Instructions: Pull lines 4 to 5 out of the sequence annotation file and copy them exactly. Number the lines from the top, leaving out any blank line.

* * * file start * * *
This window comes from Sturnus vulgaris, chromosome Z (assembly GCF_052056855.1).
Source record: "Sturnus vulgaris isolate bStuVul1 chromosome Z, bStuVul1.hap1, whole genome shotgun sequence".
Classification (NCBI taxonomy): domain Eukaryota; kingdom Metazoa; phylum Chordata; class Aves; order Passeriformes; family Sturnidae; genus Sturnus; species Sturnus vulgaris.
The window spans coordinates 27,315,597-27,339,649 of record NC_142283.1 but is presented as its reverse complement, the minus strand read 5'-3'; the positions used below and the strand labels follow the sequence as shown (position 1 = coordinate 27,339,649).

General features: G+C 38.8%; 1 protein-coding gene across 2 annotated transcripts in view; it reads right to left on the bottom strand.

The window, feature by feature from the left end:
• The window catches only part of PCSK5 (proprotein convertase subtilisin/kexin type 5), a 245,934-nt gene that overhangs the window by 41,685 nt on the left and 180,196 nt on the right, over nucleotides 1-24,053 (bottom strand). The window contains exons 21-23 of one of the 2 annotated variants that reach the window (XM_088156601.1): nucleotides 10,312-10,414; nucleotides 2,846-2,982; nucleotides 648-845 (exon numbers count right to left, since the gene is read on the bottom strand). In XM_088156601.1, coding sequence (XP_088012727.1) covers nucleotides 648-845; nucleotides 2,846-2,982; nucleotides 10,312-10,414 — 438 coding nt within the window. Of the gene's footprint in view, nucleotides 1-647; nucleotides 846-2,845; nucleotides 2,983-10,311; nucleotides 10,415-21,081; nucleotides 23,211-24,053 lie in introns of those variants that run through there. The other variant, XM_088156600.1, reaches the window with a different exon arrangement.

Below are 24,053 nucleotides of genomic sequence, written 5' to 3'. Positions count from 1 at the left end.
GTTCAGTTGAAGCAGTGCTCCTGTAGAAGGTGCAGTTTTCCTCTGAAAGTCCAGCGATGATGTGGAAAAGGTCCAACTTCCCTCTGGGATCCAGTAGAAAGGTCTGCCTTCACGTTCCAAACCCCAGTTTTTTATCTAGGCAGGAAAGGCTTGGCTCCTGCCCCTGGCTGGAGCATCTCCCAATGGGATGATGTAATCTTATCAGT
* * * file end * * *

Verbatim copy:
The window spans coordinates 27,315,597-27,339,649 of record NC_142283.1 but is presented as its reverse complement, the minus strand read 5'-3'; the positions used below and the strand labels follow the sequence as shown (position 1 = coordinate 27,339,649).

General features: G+C 38.8%; 1 protein-coding gene across 2 annotated transcripts in view; it reads right to left on the bottom strand.